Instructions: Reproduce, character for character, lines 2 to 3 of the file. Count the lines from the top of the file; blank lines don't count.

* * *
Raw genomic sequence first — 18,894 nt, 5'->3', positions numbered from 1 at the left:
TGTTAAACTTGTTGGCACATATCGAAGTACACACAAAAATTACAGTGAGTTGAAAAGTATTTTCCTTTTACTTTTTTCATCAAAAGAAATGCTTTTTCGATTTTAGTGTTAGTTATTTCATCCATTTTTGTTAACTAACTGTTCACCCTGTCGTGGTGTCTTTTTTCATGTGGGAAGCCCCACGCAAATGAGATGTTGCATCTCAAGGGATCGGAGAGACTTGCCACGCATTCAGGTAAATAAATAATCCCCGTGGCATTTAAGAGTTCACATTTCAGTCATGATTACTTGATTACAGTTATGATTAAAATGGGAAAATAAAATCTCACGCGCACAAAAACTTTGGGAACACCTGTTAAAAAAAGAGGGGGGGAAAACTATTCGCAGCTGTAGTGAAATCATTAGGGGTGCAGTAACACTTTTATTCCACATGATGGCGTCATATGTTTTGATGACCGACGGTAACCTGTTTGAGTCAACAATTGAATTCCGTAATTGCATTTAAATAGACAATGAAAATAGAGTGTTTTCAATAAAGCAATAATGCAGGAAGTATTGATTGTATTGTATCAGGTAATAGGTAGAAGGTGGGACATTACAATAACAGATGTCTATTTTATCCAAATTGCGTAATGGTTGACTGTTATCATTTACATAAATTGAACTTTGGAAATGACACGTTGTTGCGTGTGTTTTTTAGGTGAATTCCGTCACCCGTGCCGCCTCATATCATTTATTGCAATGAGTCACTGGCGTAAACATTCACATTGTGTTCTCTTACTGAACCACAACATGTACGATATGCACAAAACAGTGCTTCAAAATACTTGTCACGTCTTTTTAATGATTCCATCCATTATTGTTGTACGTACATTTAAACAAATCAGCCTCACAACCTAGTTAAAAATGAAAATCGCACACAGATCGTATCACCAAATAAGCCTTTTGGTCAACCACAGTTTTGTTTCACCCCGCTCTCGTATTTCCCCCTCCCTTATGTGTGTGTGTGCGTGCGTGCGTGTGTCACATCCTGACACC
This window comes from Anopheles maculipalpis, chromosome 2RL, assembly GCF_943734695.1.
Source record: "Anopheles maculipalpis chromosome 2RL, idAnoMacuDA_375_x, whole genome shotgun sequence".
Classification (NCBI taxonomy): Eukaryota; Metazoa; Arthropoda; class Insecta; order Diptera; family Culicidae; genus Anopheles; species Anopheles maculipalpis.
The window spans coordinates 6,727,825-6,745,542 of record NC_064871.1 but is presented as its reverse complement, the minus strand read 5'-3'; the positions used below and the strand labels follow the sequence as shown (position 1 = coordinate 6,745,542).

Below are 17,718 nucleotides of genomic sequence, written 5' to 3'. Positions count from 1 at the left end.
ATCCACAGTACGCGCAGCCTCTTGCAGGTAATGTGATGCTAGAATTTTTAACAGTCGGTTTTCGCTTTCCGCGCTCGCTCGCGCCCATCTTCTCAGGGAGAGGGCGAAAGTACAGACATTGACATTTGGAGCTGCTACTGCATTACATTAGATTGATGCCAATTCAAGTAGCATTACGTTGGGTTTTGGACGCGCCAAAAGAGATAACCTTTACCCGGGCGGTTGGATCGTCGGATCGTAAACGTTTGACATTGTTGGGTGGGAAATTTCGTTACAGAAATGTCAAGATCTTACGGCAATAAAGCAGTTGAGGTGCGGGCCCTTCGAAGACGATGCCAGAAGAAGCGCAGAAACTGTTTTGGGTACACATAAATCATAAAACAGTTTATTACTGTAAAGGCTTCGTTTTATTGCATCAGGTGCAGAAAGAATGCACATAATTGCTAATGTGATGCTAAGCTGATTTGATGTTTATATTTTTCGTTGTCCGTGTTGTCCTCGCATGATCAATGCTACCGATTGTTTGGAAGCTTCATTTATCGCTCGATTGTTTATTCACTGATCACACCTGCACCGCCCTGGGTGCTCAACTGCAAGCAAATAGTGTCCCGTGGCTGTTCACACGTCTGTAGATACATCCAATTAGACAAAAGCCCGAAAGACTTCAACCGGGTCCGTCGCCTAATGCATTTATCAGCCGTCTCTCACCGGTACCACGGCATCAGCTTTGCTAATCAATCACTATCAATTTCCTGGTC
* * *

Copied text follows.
TGTTAAACTTGTTGGCACATATCGAAGTACACACAAAAATTACAGTGAGTTGAAAAGTATTTTCCTTTTACTTTTTTCATCAAAAGAAATGCTTTTTCGATTTTAGTGTTAGTTATTTCATCCATTTTTGTTAACTAACTGTTCACCCTGTCGTGGTGTCTTTTTTCATGTGGGAAGCCCCACGCAAATGAGATGTTGCATCTCAAGGGATCGGAGAGACTTGCCACGCATTCAGGTAAATAAATAATCCCCGTGGCATTTAAGAGTTCACATTTCAGTCATGATTACTTGATTACAGTTATGATTAAAATGGGAAAATAAAATCTCACGCGCACAAAAACTTTGGGAACACCTGTTAAAAAAAGAGGGGGGGAAAACTATTCGCAGCTGTAGTGAAATCATTAGGGGTGCAGTAACACTTTTATTCCACATGATGGCGTCATATGTTTTGATGACCGACGGTAACCTGTTTGAGTCAACAATTGAATTCCGTAATTGCATTTAAATAGACAATGAAAATAGAGTGTTTTCAATAAAGCAATAATGCAGGAAGTATTGATTGTATTGTATCAGGTAATAGGTAGAAGGTGGGACATTACAATAACAGATGTCTATTTTATCCAAATTGCGTAATGGTTGACTGTTATCATTTACATAAATTGAACTTTGGAAATGACACGTTGTTGCGTGTGTTTTTTAGGTGAATTCCGTCACCCGTGCCGCCTCATATCATTTATTGCAATGAGTCACTGGCGTAAACATTCACATTGTGTTCTCTTACTGAACCACAACATGTACGATATGCACAAAACAGTGCTTCAAAATACTTGTCACGTCTTTTTAATGATTCCATCCATTATTGTTGTACGTACATTTAAACAAATCAGCCTCACAACCTAGTTAAAAATGAAAATCGCACACAGATCGTATCACCAAATAAGCCTTTTGGTCAACCACAGTTTTGTTTCACCCCGCTCTCGTATTTCCCCCTCCCTTATGTGTGTGTGTGCGTGCGTGCGTGTGTCACATCCTGACACC
This window comes from Anopheles maculipalpis, chromosome 2RL, assembly GCF_943734695.1.